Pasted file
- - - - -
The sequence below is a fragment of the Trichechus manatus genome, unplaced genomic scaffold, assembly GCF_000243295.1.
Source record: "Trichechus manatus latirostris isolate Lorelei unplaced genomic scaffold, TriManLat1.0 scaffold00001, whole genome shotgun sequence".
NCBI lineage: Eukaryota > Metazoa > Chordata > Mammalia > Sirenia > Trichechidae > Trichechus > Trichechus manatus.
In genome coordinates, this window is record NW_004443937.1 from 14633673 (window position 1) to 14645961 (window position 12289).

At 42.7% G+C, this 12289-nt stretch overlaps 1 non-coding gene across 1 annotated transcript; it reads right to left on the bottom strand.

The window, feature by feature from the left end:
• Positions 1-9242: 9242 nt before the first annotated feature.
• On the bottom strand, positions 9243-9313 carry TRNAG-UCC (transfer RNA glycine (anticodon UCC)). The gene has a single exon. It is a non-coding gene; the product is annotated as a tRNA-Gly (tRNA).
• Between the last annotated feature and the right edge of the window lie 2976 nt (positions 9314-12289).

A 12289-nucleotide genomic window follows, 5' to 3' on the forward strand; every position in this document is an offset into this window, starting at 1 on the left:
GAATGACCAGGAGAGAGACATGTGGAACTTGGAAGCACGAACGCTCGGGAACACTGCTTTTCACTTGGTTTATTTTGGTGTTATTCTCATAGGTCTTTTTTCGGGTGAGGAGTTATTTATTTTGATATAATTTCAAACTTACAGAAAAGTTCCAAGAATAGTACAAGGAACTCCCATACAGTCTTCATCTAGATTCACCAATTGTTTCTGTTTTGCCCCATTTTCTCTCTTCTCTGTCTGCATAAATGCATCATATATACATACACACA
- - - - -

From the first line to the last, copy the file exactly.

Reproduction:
The sequence below is a fragment of the Trichechus manatus genome, unplaced genomic scaffold, assembly GCF_000243295.1.
Source record: "Trichechus manatus latirostris isolate Lorelei unplaced genomic scaffold, TriManLat1.0 scaffold00001, whole genome shotgun sequence".
NCBI lineage: Eukaryota > Metazoa > Chordata > Mammalia > Sirenia > Trichechidae > Trichechus > Trichechus manatus.
In genome coordinates, this window is record NW_004443937.1 from 14633673 (window position 1) to 14645961 (window position 12289).

At 42.7% G+C, this 12289-nt stretch overlaps 1 non-coding gene across 1 annotated transcript; it reads right to left on the bottom strand.

The window, feature by feature from the left end:
• Positions 1-9242: 9242 nt before the first annotated feature.
• On the bottom strand, positions 9243-9313 carry TRNAG-UCC (transfer RNA glycine (anticodon UCC)). The gene has a single exon. It is a non-coding gene; the product is annotated as a tRNA-Gly (tRNA).
• Between the last annotated feature and the right edge of the window lie 2976 nt (positions 9314-12289).

A 12289-nucleotide genomic window follows, 5' to 3' on the forward strand; every position in this document is an offset into this window, starting at 1 on the left:
GAATGACCAGGAGAGAGACATGTGGAACTTGGAAGCACGAACGCTCGGGAACACTGCTTTTCACTTGGTTTATTTTGGTGTTATTCTCATAGGTCTTTTTTCGGGTGAGGAGTTATTTATTTTGATATAATTTCAAACTTACAGAAAAGTTCCAAGAATAGTACAAGGAACTCCCATACAGTCTTCATCTAGATTCACCAATTGTTTCTGTTTTGCCCCATTTTCTCTCTTCTCTGTCTGCATAAATGCATCATATATACATACACACA